101 High Street
This was not a very distant move - basically across the main road and a few blocks closer to the "center" of the village. When we lived there, this was basically a row house also, but it had originally been built as some sort of hotel or public house. I remember when my parents went to look at it - I don't think my brother was with us - while they toured the place I sat in the room set aside for the two girls who lived there and did sums to amuse myself.
It had rooms on both sides of the hallway - on the right, a front room (that's what we called a living room) and on the left a sort of study for my father, where he kept his fossils, and sundry other strange thins, like our microscope. There was a dining room behind the front room, and the playroom was behind the study. My parents had this weird Lego linoleum installed in there for us. The kitchen was behind the dining room. There was a door that opened out of the left rear corner of the kitchen, into a rather rugged and medieval space where our coal bin was. This space was large, reaching up to the roof, and we could get to a sort of attic like area over the kitchen from it.
Upstairs there were probably two bedrooms, and of course a bathroom. I remember once, around Easter time, being good and sick (with whooping cough, perhaps?) and experiencing the true joys of a high fever - hallucinations... I can still recall what I imagined to be a small train about a foot wide, suspended monorail style perhaps, that ran under the eave of the front of the house (I was using my parents bed for some reason to rest during this particular viral adventure).
There was a small cellar to which we had access, that had a set of stairs with barrel rolling sides (slopes higher than the steps on each side) that went up into the house to the left. It was small, and a bit on the weird side. The walls were encrusted with crystals that seemed to grow right out of them - were they some sort of calcerous material leaching out due to water in the ground and reforming? Who knows, but it was cool.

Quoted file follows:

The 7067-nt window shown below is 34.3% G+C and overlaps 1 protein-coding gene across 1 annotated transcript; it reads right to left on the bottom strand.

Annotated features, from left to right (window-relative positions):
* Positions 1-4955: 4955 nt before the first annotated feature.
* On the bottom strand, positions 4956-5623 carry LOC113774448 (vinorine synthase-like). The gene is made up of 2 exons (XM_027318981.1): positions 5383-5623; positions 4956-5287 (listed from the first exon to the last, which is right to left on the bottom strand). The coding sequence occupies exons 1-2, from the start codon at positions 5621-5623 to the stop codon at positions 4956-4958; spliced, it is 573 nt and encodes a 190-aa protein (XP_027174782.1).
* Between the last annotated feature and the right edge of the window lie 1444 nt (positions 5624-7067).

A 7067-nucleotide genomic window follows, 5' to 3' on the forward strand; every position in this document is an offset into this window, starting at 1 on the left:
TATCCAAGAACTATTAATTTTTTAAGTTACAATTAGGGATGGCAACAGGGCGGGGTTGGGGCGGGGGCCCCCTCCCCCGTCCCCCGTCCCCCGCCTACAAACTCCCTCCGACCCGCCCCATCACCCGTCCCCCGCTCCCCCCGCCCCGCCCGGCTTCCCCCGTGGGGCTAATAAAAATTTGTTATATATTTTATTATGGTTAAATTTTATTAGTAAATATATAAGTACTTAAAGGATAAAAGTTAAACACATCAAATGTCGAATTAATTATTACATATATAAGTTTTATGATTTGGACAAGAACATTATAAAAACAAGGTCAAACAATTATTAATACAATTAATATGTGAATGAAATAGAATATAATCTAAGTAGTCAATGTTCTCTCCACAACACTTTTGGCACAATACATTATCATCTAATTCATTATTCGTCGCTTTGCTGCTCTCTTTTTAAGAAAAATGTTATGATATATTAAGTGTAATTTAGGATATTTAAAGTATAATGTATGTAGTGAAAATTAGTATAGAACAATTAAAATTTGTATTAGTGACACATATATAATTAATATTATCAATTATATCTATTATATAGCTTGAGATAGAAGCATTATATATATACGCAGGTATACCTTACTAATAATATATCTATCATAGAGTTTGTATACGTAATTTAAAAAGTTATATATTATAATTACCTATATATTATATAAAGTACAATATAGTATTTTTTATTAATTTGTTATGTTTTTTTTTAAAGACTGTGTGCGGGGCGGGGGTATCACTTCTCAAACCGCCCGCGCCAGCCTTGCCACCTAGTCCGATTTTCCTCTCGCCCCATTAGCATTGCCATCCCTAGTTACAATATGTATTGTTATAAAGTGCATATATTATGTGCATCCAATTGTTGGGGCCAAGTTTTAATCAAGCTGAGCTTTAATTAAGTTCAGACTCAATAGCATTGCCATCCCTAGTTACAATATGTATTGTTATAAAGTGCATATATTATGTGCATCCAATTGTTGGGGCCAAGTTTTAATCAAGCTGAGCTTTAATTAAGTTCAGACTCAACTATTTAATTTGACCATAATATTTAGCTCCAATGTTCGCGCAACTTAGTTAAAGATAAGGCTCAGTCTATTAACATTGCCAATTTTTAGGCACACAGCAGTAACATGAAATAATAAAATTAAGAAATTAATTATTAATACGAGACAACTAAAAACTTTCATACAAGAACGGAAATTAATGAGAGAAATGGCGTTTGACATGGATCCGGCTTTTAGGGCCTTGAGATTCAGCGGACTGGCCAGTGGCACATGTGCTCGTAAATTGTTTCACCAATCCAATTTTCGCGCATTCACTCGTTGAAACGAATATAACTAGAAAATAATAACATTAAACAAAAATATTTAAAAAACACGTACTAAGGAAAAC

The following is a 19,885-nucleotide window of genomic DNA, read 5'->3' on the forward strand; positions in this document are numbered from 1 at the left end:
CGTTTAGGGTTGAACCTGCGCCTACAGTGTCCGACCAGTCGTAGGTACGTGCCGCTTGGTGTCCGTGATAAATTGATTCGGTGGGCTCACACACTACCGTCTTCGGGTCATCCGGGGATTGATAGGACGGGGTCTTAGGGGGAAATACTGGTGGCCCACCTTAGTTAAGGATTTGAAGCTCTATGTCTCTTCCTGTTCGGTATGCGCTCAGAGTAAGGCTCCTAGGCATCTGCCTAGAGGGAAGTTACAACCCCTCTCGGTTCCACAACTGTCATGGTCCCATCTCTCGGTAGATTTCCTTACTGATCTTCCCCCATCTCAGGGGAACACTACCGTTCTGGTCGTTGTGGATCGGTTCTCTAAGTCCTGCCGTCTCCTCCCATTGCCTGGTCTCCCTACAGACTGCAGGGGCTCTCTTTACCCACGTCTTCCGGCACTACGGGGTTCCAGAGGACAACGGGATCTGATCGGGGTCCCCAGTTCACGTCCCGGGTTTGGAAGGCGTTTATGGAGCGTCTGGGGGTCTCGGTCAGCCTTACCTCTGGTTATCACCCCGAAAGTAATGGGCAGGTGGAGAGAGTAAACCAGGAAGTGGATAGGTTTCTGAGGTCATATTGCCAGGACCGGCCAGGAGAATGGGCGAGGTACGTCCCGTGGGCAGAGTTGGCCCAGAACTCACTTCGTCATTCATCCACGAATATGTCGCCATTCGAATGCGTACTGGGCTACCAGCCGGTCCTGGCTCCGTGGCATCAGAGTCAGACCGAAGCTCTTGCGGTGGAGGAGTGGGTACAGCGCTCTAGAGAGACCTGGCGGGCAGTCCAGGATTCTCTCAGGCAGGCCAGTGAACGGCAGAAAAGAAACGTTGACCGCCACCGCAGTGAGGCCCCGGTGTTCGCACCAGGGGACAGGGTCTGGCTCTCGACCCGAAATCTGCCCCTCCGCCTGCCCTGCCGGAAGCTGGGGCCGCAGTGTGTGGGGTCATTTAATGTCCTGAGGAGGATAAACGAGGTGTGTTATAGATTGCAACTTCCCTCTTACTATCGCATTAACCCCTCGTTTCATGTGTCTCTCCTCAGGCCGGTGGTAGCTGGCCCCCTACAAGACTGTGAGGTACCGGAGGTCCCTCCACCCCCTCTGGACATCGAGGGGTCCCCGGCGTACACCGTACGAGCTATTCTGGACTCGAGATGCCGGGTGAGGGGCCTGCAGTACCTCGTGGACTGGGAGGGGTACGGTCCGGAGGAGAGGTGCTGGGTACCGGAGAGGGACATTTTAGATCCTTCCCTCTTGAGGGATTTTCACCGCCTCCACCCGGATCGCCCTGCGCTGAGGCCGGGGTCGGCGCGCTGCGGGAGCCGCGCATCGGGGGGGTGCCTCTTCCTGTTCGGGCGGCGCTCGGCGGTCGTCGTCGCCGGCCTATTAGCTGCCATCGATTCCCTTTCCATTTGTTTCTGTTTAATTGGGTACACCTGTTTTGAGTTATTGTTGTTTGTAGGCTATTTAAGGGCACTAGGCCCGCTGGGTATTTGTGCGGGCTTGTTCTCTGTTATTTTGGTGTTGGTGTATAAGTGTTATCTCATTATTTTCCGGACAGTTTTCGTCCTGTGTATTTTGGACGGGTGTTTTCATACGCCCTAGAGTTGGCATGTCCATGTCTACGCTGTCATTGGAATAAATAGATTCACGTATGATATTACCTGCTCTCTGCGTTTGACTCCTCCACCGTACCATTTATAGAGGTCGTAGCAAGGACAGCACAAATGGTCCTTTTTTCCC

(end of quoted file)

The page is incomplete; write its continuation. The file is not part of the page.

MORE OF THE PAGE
The small back yard was mostly paved, with a small garage in the corner. The garage was accessed by a tunnel like space under the next house to the north, which would of course have been quite functional and made sense back when these houses were all one establishment. There was a stone wall at the back, on theother side of which was some sort of old age home. I managed to miss the wall while kicking a football against it once or twice, and it was quite and ordeal to go around the entrance of this place and get the ball back.
There was an attic, that I am sure we were in with my father at some point, but I am also sure that any memories of it that I have are completely mixed up with some story I once read about some kids who had a desert island playground set up in their attic.
I remember the bathroom... it was fairly large, in my memory, as bathrooms go, and once upon a long time ago I was treated to the sight of a lunar eclipse through its window.
Some cabin in the QE2; a friend of my father's house in Massachusetts, and a room in the Exeter Inn...
Crossing the Atlantic in grand style, as befits emigrants by choice and not necessity.
After our arrival in New York City, after the obligatory photo-op with the Statue of Liberty, we spent a week in a house lent us for the occasion, where we watched the grainy black and white footage of Neil Armstrong completing a quarter of a million mile drive to the sky.
After a night or two in a small room or two at the supposedly luxurious Exeter Inn, we found more permanent digs.
145 Front Street
This was an apartment my parents rented for several months, perhaps the better part of a year, when we first arrived in the States. I suspect it was almost on the "wrong side of the tracks." Whether it was or not, it was right at their side, and I learned that you very rapidly learned to not notice the trains of the Boston & Maine Railroad - in fact you had to pay special attention just to notice them, if you wanted to count the number of boxcars (often in the 90 to 120 range). We had the downstairs of this ugly green house, plus two rooms upstairs.
25 Bell Avenue
This house was a bit of a stretch, financially, for my parents, but it was really nice, and perhaps in one of the more interesting parts of Exeter to use as a base for youthful explorations.